There is a well-known story about an eminent rebbe who was a teacher in one of the finest yeshivas in New York. One year after a terrible snowstorm only two boys showed up for the rebbe’s class. Nevertheless, the rebbe taught with the same fervor he exhibited when he had a room full of students.
One of the boys had the courage to ask, “Rebbe, only two of us are here. Why are you exerting yourself so?”
The rebbe became even more passionate.
“Only two?! Do you realize that each of you represents a world? Do you realize that the two of you will, b’ezrat Hashem, have children and your children will have children and you will build a world of Torah? When I teach you, I teach thousands – and I forge a link in the long chain that will take you back to Har Sinai. You are all links and your descendants will all be links and of course I speak with a heart full of emunah, of faith.”
With that in mind, I would urge the woman who wrote to go ahead with the seudah, and even if just one of her children shows up, have him or her record the family’s story because one day her descendants might just want to know the story of their zaidie.
My great-great uncle, an eminent sage renowned for his fiery oratory, was traveling to a rabbinic convention. The winds of assimilation were threatening Jewish survival all over Europe. On the train he spotted a Jewish young man eating trait. My great-great uncle approached him. “Dee bist a Yiddishe kind” – “You are a Jewish child, do you realize what you are doing?!”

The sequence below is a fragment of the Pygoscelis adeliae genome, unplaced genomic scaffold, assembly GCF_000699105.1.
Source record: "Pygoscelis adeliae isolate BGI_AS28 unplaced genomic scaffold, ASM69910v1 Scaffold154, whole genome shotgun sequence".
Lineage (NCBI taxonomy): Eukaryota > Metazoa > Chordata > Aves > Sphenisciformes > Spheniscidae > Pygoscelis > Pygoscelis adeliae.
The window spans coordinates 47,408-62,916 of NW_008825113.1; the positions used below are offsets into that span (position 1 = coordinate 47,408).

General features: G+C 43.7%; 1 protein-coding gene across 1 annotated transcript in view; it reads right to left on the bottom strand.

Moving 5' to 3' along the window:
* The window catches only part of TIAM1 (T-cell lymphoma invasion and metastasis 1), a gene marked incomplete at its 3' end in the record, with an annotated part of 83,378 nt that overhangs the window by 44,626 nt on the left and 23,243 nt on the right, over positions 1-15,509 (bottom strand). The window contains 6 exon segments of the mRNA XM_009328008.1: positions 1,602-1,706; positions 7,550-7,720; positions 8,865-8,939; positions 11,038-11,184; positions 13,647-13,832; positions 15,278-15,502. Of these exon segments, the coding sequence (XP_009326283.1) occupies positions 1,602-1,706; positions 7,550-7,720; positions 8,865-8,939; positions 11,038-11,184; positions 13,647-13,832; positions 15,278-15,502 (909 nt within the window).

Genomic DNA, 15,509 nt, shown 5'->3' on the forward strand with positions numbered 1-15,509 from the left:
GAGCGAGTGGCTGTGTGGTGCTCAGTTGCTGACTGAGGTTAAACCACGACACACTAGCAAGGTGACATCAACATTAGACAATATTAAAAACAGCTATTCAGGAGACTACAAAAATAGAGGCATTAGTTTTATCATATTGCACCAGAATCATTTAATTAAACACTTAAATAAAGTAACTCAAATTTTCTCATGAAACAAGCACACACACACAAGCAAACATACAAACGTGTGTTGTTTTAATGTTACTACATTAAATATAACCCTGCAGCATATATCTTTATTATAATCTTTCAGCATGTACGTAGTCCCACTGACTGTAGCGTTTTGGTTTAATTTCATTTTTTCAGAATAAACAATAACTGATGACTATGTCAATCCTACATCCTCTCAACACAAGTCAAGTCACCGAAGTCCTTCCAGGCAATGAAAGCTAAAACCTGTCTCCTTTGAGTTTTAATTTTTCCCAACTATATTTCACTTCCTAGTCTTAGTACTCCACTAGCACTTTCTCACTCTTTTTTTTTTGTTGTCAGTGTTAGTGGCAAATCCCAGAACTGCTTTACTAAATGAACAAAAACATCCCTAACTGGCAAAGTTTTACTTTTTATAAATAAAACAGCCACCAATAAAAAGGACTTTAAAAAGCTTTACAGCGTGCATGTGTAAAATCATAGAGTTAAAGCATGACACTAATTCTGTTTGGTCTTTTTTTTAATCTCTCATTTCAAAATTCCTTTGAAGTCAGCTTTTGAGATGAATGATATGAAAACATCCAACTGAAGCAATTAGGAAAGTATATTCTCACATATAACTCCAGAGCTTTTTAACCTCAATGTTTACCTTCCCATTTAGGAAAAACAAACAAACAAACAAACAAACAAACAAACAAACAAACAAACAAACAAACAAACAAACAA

The young man answered with impudence, “Who cares? I don’t believe in G-d!” But my great-great uncle would not let go. “Do you know what it means to be Jewish?” he asked.
“I told you I’m not interested,” the young man retorted.
The gabbaim tried to convince my great-great uncle that it was beneath his honor to spend so much time with this “despicable one.”
“Despicable one?” my great-great uncle protested. “Do you know who this boy is? He’s a Yiddishe neshamah. He’s the son of a Yiddishe mamma. Despicable? Never!”
And with that, my great-great uncle continued to talk his heart out to the young man. As he later explained to the gabbaim, “Even if this boy mocks my words now, eventually he will understand them. If not today then tomorrow. If not tomorrow then the day after. Perhaps not even until years from now. But be assured that the Jewish spark from Sinai will enter his heart or the hearts of his children. It is a simple law in Jewish life – words that emanate from one heart must enter another heart.”